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Simulating X‐ray absorption spectra with complete active space self‐consistent field linear response methods

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Helmich-Paris,  Benjamin
Research Group Helmich-Paris, Max-Planck-Institut für Kohlenforschung, Max Planck Society;

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Helmich-Paris, B. (2021). Simulating X‐ray absorption spectra with complete active space self‐consistent field linear response methods. International Journal of Quantum Chemistry, 121(3): e26559. doi:10.1002/qua.26559.


Cite as: http://hdl.handle.net/21.11116/0000-0007-AB00-8
Abstract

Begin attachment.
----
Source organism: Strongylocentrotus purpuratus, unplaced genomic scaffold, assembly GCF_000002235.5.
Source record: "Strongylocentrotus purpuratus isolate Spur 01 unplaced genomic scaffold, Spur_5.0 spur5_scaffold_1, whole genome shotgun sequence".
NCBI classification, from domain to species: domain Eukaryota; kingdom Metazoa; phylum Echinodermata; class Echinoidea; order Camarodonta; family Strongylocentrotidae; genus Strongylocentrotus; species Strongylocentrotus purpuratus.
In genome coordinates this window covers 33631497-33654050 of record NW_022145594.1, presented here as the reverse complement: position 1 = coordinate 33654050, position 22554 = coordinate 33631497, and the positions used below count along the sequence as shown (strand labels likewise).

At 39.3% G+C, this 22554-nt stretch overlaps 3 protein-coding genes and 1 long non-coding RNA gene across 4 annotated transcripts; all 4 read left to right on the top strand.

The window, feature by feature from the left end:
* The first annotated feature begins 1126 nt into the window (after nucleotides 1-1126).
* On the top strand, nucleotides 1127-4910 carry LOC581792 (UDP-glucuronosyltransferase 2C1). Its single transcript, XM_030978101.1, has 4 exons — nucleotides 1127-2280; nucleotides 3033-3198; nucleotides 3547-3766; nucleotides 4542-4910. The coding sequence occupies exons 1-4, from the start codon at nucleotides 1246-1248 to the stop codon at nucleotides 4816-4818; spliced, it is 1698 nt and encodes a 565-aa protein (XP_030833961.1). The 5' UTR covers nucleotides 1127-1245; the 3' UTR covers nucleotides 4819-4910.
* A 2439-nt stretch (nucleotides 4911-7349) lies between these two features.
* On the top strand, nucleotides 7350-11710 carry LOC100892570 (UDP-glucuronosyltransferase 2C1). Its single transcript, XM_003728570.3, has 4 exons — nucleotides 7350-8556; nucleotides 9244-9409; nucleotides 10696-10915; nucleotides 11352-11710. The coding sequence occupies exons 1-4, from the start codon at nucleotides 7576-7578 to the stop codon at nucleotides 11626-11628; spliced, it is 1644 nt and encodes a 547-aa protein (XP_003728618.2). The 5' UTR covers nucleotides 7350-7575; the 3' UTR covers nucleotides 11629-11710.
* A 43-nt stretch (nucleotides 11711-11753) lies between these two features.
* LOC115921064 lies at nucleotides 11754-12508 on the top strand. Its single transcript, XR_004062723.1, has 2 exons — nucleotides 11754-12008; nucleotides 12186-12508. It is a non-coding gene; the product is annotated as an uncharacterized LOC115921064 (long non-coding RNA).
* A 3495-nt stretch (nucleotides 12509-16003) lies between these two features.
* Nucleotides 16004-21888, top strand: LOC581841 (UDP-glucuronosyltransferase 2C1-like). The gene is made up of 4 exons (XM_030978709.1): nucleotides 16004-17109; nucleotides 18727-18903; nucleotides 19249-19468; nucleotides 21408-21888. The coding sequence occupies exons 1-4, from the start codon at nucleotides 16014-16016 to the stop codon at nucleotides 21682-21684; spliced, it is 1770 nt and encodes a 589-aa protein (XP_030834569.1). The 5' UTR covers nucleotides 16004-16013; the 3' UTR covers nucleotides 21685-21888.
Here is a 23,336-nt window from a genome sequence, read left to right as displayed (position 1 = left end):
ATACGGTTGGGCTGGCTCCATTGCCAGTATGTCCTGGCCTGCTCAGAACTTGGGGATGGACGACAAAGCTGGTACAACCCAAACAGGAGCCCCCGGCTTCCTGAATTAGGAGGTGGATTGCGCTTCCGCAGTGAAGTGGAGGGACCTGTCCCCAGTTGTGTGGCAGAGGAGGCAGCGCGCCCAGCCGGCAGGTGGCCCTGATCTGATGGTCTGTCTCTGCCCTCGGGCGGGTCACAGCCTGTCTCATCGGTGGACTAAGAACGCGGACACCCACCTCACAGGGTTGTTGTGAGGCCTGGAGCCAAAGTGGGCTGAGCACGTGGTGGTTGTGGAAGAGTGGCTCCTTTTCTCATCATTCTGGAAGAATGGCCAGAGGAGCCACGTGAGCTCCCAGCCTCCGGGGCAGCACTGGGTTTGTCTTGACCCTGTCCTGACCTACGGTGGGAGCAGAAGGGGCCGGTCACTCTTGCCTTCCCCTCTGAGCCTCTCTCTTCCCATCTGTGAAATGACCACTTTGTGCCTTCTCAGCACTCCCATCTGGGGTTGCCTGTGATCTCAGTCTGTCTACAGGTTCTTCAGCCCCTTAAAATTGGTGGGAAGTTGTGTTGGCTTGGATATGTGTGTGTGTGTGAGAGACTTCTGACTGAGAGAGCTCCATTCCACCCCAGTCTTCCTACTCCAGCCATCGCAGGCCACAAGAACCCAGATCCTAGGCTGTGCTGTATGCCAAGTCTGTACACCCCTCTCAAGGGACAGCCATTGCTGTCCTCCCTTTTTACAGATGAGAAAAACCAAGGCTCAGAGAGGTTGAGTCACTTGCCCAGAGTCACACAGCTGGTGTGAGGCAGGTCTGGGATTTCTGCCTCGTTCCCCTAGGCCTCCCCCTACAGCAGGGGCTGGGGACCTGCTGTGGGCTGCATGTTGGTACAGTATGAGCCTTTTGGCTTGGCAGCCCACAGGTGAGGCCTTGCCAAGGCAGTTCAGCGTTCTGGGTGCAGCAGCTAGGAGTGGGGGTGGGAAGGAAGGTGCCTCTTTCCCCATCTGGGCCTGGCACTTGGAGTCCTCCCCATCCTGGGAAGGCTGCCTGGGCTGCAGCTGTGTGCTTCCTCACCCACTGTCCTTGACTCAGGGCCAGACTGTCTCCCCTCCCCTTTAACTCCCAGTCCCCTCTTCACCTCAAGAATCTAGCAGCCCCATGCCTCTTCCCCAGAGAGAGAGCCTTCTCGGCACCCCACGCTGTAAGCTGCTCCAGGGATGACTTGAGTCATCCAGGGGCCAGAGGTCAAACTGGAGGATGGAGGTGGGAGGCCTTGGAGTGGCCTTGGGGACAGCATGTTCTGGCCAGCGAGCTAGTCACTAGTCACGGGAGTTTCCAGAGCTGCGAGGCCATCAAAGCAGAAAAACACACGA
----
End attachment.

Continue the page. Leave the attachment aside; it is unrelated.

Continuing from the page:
In this work, two approaches for simulating X‐ray absorption (XA) spectra with the complete active space self‐consistent field (CASSCF) linear response (LR) method are introduced. The first approach employs the well‐known core‐valence separation (CVS) approximation, which is predominantly used by many other electronic structure methods for simulating X‐ray spectra. The second ansatz uses the harmonic Davidson algorithm for finding interior eigenvalues that lie close to a target excitation energy shift and virtually solves a shifted‐and‐inverted (S&I) generalized eigenvalue problem. LR‐CASSCF K‐edge transition energies are systematically blueshifted though have consistently smaller errors than those of the CAS or restricted active space (RAS) configuration interaction (CI) methods. For simple molecules at which the core hole can only be created at a single site, the state‐specific RASSCF or n‐electron valence second‐order perturbation theory/RASCI gave more accurate principal K‐edge excitation energies. If the core hole can be created at multiple sites, the LR‐CASSCF approaches perform much better than RASSCF. Moreover, we observed that the LR‐CASSCF variants were the only MR methods discussed here that predicted correctly the order of O K‐edge features in the ozone molecule and the permanganate ion. The peak separation of edge features in ozone was as accurate as with equation‐of‐motion coupled cluster singles and doubles. The error of the CVS approximation turned out to be very system dependent and in some cases amounted up to 1.0 eV for the K‐edge excitation energies. Those CVS errors are still acceptable if one considers the observed deviation from the experimental reference by 5–11 eV. The deviations made in the XAS intensities were even more pronounced. CVS and the full S&I oscillator strengths could differ even by a factor of 2.8. Since the S&I approach is at least as efficient as the LR‐CASSCF method for valence excitations, future endeavors to improve the accuracy by accounting for dynamic correlation could be built on top of the full S&I approach.